Every writer has his or her own vocabulary: words you use in your writing. Some words are over used!
Repetition is the unintentional use of a word or phrase that has been used already.
If you repeat a word, the second occurrence will either emphasise the first (aka the dripping tap technique) or create an echo that serves only to dilute the power of the first occurrence – and can jar on the reader.
Here are two examples:
- It rained and it rained and it rained. Piglet told himself that never in all his life, and he was goodness knows how old – three, was it, or four? – never had he seen so much rain. Days and days and days. (Winnie The Pooh IN WHICH PIGLET IS ENTIRELY SURROUNDED BY WATER)
- Daisy viewed her latest creation. Betty Button looked good. If only Nelly Needle would turn out the same. She cast a glance at her latest effort.
The first shows effective use of repetition; the second – made up for the purpose! – shows (unintentional) repetition.
Here’s another example of how repetition can be used to good effect, on purpose. This one is by Calre Pawley, a member of the Ria View writers group.
The quay is never empty and people swoop and swarm like gulls around a fishing net. Like gulls they are quarrelsome with each other and like gulls their beady eyes look for the slightest chance of a tasty morsel.
How can you spot repetitions?
Proofreading your own work might alert you to repetitions but there are tools you can use which make life easier.
- If you are using Word, there are a number of online services, such as WordCounter or Sporkforge which allow you to upload or copy and paste your text into a box, and will identify the words you use the most.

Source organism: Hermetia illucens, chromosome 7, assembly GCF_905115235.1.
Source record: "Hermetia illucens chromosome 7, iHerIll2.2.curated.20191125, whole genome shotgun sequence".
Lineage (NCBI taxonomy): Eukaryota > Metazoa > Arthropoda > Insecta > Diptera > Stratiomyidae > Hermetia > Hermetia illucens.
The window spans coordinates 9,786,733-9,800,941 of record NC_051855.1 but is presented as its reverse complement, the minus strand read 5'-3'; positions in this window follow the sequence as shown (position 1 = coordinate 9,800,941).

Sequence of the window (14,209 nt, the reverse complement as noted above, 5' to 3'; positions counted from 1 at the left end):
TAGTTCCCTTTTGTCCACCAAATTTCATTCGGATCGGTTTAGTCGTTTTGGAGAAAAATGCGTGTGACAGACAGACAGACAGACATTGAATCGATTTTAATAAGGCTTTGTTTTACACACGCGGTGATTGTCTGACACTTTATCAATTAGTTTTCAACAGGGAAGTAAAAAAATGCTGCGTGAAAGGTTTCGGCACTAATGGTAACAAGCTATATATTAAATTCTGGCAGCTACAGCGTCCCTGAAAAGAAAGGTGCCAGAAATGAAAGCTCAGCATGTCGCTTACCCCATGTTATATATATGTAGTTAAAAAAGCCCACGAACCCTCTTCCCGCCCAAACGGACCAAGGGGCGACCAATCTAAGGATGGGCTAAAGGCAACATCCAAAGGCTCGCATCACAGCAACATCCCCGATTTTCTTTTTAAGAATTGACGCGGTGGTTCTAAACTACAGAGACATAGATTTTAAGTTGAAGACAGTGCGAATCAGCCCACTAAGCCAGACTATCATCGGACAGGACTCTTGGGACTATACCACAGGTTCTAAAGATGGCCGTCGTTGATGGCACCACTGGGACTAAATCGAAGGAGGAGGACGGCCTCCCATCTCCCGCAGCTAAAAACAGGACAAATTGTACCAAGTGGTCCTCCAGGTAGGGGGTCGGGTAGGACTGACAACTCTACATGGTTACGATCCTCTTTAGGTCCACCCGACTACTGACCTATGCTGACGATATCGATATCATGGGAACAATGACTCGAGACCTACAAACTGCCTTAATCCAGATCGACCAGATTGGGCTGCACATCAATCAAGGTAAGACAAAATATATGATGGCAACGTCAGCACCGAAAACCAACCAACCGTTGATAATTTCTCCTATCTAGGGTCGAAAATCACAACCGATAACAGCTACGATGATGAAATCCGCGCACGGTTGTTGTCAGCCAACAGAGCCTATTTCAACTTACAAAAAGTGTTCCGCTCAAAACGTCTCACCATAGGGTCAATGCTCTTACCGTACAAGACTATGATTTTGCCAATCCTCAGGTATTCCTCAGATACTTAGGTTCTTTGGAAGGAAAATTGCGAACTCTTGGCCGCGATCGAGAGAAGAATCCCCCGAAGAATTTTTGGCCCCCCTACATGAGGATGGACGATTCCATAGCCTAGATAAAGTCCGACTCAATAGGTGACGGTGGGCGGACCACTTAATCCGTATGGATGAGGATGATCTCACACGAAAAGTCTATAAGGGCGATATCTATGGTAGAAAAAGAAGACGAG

- If you are using Scrivener, select the text you want to check, and go to Project / Text Statistics. Click on the disclosure triangle next to ‘Word frequency’ to reveal the frequency of words used. Click on the column headings to re-sort the data.
- Newly recommended to me is Pro Writing Aid which promises to ‘improve readability and eliminate errors’. The software analyses your text and identifies not just overused words but other ‘faults’ you might like to address: cliches and redundancies, pronouns, sentence length and sticky sentences, and lots else besides. It’s free for a 3000 word sample, but you can have unlimited text analysed for about $35 pa.
For each word that you feel needs attention, you could then use the Find/Search function to locate each occurrence and consider rephrasing to avoid the repetition.
Acknowledgement: © Tomas Griger | Dreamstime.com – Tap dripping